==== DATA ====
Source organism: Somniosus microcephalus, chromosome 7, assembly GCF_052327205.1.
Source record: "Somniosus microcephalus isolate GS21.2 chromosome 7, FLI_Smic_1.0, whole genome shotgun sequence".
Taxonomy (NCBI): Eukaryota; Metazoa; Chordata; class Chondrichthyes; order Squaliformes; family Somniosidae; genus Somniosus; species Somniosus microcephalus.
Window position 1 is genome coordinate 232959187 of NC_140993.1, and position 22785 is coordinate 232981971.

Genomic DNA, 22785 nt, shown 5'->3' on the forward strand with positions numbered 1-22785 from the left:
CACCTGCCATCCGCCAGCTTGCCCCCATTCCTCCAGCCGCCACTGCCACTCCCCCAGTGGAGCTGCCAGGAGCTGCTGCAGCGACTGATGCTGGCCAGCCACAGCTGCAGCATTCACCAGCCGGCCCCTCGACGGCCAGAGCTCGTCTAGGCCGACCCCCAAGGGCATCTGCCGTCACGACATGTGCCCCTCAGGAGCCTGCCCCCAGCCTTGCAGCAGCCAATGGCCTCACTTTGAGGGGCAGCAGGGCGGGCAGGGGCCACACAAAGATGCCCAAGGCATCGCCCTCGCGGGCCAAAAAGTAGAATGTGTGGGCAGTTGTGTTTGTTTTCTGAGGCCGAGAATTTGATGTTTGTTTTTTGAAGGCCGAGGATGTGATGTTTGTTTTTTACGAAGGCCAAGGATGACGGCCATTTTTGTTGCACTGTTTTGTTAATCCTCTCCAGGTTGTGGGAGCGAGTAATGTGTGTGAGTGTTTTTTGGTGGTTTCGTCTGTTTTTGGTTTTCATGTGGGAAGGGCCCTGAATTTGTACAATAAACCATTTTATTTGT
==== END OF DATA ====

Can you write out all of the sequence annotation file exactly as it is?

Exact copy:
Source organism: Somniosus microcephalus, chromosome 7, assembly GCF_052327205.1.
Source record: "Somniosus microcephalus isolate GS21.2 chromosome 7, FLI_Smic_1.0, whole genome shotgun sequence".
Taxonomy (NCBI): Eukaryota; Metazoa; Chordata; class Chondrichthyes; order Squaliformes; family Somniosidae; genus Somniosus; species Somniosus microcephalus.
Window position 1 is genome coordinate 232959187 of NC_140993.1, and position 22785 is coordinate 232981971.

Genomic DNA, 22785 nt, shown 5'->3' on the forward strand with positions numbered 1-22785 from the left:
CACCTGCCATCCGCCAGCTTGCCCCCATTCCTCCAGCCGCCACTGCCACTCCCCCAGTGGAGCTGCCAGGAGCTGCTGCAGCGACTGATGCTGGCCAGCCACAGCTGCAGCATTCACCAGCCGGCCCCTCGACGGCCAGAGCTCGTCTAGGCCGACCCCCAAGGGCATCTGCCGTCACGACATGTGCCCCTCAGGAGCCTGCCCCCAGCCTTGCAGCAGCCAATGGCCTCACTTTGAGGGGCAGCAGGGCGGGCAGGGGCCACACAAAGATGCCCAAGGCATCGCCCTCGCGGGCCAAAAAGTAGAATGTGTGGGCAGTTGTGTTTGTTTTCTGAGGCCGAGAATTTGATGTTTGTTTTTTGAAGGCCGAGGATGTGATGTTTGTTTTTTACGAAGGCCAAGGATGACGGCCATTTTTGTTGCACTGTTTTGTTAATCCTCTCCAGGTTGTGGGAGCGAGTAATGTGTGTGAGTGTTTTTTGGTGGTTTCGTCTGTTTTTGGTTTTCATGTGGGAAGGGCCCTGAATTTGTACAATAAACCATTTTATTTGT